Before the season, I thought Chiefs opponents should spend all four quarters attacking Terrance Mitchell and Phil Gaines, and I’d still rather throw at those guys than Marcus Peters, even if my best receiver was going against Peters. But I now longer see this as a fatal flaw.
Mitchell has showed up well so far, and had even before two interceptions against the Chargers. He competes, never loses confidence, and wins his share. For a No. 2 or 3 cornerback, that’s enough.
The other stuff is all relatively minor. I worry about the run defense, particularly if Derrick Johnson slows as the season goes. I worry about being able to run between the tackles, even as Hunt’s talent and the shovel pass have diminished the fear.
I still want to see them against some adversity. I want to see how they play with some turnovers, or what happens to Mitchell and Gaines and the other defensive backs if the guys up front can’t produce pressure without blitzing.
I worry about how the Chiefs would hold up against Rob Gronkowski without Eric Berry, and I say that with the belief that the tight end narrative is overblown. If you look at tight ends’ numbers against the Chiefs without Berry, they actually haven’t done much. But I view Gronkowski as a different animal. The Chiefs put Berry one-on-one with him a lot.
But, you guys. These are all high-level worries.
I’m old enough to remember when the worry was how the Chiefs could look like a professional offense with Tyler Palko as the starting quarterback.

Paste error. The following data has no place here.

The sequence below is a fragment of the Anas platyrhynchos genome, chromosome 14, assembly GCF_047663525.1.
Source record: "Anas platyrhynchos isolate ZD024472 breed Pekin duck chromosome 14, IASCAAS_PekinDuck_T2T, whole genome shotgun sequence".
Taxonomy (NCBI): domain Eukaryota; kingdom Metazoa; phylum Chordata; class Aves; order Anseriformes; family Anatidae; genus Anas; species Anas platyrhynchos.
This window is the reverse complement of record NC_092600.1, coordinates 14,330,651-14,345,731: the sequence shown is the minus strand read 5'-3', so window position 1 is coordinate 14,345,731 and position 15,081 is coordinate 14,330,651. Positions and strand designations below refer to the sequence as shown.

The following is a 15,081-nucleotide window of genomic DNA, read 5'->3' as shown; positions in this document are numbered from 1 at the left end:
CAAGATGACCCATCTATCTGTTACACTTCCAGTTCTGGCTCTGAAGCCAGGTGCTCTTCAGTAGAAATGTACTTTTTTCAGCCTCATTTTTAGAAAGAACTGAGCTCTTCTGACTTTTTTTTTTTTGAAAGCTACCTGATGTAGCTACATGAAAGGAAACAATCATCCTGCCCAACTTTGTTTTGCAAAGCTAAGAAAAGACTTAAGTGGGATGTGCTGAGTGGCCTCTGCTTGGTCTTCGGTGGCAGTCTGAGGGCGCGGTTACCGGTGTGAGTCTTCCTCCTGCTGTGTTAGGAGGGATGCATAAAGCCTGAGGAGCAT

Can we talk Chiefs D? Sutton rushing less , trusting interior guys + JH. Noticeably less aggressive; good so far but wonder what it says— Tucker Hagedorn (@Tuckhag) September 25, 2017
I want to watch the Chargers game again a few times, but I’m noticing the same things. Being able to create pressure on the quarterback without blitzing is the NFL’s greatest cheat code. If you can do that, you can do anything, and so far the Chiefs have been able to do that.
I know they only sacked Phil Rivers once, but they got him out of the pocket multiple times, and especially at this point in his career he becomes fairly useless outside the pocket. The Patriots’ game turned when the Chiefs got to Tom Brady. Same with the Eagles game and Carson Wentz.
Doing this has allowed Sutton to better protect his defensive backs, who know they don’t have to cover as long. It helps everyone.
When you say “noticeably less aggressive,” I don’t know if you’re talking about fewer blitzes, but for the reasons above that’s not much of a concern to me.
What is a concern, if a small one, is that Marcus Peters seems to be playing well off the line of scrimmage much more often than I can remember. Maybe “concern” is the wrong word. “Curiosity” is probably a better word. I don’t understand the strategy behind that.